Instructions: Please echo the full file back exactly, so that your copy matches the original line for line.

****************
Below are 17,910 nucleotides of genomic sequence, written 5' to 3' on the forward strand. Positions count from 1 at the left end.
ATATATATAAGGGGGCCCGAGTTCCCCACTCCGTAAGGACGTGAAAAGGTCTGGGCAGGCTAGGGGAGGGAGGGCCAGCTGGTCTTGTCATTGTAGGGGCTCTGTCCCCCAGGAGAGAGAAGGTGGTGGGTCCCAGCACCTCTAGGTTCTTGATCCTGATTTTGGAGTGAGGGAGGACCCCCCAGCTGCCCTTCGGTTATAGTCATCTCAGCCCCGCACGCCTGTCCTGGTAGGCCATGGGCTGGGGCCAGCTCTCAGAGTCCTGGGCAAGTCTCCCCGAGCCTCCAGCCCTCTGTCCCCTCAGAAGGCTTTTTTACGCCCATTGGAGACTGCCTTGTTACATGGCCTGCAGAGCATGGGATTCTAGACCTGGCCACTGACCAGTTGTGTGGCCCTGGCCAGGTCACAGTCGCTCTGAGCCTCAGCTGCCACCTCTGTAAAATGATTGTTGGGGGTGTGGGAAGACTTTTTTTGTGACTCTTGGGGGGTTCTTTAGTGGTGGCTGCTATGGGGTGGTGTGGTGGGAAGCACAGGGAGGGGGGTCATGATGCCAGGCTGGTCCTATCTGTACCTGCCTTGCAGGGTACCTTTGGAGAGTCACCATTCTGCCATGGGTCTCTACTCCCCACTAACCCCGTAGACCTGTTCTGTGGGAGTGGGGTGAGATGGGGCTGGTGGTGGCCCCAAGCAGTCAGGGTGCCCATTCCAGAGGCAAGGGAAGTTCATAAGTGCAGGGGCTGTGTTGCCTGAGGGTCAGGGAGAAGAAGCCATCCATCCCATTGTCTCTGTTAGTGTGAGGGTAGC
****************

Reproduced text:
Below are 17,910 nucleotides of genomic sequence, written 5' to 3' on the forward strand. Positions count from 1 at the left end.
ATATATATAAGGGGGCCCGAGTTCCCCACTCCGTAAGGACGTGAAAAGGTCTGGGCAGGCTAGGGGAGGGAGGGCCAGCTGGTCTTGTCATTGTAGGGGCTCTGTCCCCCAGGAGAGAGAAGGTGGTGGGTCCCAGCACCTCTAGGTTCTTGATCCTGATTTTGGAGTGAGGGAGGACCCCCCAGCTGCCCTTCGGTTATAGTCATCTCAGCCCCGCACGCCTGTCCTGGTAGGCCATGGGCTGGGGCCAGCTCTCAGAGTCCTGGGCAAGTCTCCCCGAGCCTCCAGCCCTCTGTCCCCTCAGAAGGCTTTTTTACGCCCATTGGAGACTGCCTTGTTACATGGCCTGCAGAGCATGGGATTCTAGACCTGGCCACTGACCAGTTGTGTGGCCCTGGCCAGGTCACAGTCGCTCTGAGCCTCAGCTGCCACCTCTGTAAAATGATTGTTGGGGGTGTGGGAAGACTTTTTTTGTGACTCTTGGGGGGTTCTTTAGTGGTGGCTGCTATGGGGTGGTGTGGTGGGAAGCACAGGGAGGGGGGTCATGATGCCAGGCTGGTCCTATCTGTACCTGCCTTGCAGGGTACCTTTGGAGAGTCACCATTCTGCCATGGGTCTCTACTCCCCACTAACCCCGTAGACCTGTTCTGTGGGAGTGGGGTGAGATGGGGCTGGTGGTGGCCCCAAGCAGTCAGGGTGCCCATTCCAGAGGCAAGGGAAGTTCATAAGTGCAGGGGCTGTGTTGCCTGAGGGTCAGGGAGAAGAAGCCATCCATCCCATTGTCTCTGTTAGTGTGAGGGTAGC